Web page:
I’ve had to use ALL my coping strategies to get this far: seeking support, crying openly with friends, praying, doing reiki, acupuncture, chiropractic adjustments, meditation, sleeping, thinking positively, breathing deeply, talking it out, facing my fears, eating right, drinking right, taking supplements, seeing a psychologist, etc., etc. I’ve tried to treat this as an opportunity for personal growth – to become more grounded and to stay optimistic when I feel only depressed and discouraged. But I also have to acknowledge that the effects of my concussion may outweigh all my strategies. So what to do?

Well, I freaked out. It’s how I felt and it’s what I did… I freaked out for a few days. Then I had a good, long, direct, firm talk with myself. Look, I said, you have to get your act together, lady. You’re a mom. Let the beauty of that knowledge guide you. I spent more time cuddling with my daughter, talking with her as I had my sunglasses on and my eyes closed. I talked it out more with friends, cried more, and spoke with those who have the wisdom of life experience, using all my strategies as best I could.

I’m still in the throes of the concussion, although it appears I’m finally healing day-by-day. I have had to take a medical leave of absence from work. I’m still wearing sunglasses ALL THE TIME. I’m trying to return to “real” life, but it’s slow going. With the guidance of healthcare professionals, I am teaching my brain how to handle my busy routine again.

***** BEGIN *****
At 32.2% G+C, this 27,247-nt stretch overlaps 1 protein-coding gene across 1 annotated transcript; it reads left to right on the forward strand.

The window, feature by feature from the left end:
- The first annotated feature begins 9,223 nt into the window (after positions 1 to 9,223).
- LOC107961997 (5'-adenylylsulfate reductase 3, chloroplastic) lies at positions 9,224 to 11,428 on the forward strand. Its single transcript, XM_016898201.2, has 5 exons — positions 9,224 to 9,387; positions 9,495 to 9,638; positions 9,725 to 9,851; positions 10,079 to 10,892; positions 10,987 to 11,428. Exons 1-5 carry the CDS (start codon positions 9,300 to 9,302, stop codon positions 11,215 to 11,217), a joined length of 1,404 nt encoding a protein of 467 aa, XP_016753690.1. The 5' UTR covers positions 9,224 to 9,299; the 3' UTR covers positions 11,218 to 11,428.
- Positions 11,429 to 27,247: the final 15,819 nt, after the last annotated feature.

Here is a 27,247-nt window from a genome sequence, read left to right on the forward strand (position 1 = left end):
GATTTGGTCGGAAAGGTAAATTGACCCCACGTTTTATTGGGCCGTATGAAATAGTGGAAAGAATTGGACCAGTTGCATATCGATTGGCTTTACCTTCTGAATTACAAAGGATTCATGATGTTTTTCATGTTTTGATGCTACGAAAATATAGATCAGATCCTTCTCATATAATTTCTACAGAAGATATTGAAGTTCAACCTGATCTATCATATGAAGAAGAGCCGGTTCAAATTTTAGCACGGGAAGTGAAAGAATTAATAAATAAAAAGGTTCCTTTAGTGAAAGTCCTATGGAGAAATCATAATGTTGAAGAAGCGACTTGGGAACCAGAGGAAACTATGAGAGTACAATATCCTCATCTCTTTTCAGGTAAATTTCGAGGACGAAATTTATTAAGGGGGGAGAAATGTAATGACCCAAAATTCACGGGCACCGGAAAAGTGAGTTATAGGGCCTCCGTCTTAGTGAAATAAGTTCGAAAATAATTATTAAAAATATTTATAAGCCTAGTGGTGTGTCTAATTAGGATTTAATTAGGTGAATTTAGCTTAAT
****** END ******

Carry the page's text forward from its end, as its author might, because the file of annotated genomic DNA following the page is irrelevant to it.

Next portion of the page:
Slowly, I spend a few minutes on the computer, maybe make a few phone calls, then rest. I try 30 minutes EASY, EASY, EASY on the bike trainer. I walk for 20 minutes. Then I rest. This is unbelievable to me as only a few weeks ago I was completing an 18-mile training run, riding 2 ½ hours on the bike trainer, swimming and training up to 12 hours a week. I wonder each day, “Will I ever get back to that level of training? Will I ever get back to who I was?”

What I take from this journey so far is a few things:

1) Slowing down when you have an intense drive is NOT enough after a concussion. You must STOP completely in the days following the incident. My drive will be there waiting for me when I’m better.

2) I have a greater appreciation for the many individuals I work with who have brain or spinal cord injuries and must live their life in a way they hadn’t imagined before.

3) The human mind/body connection is unparalleled and even enlightened; intelligent individuals can take it for granted.

4) Learning to detach from expectations is healthy, powerful and ultimately healing.

5) The power of a good support system of friends, family and professionals is the best medicine there is!

These are all tough life lessons to learn at any age, but I do my best to remain positive. If I can channel my drive into that one thing, it won’t be wasted.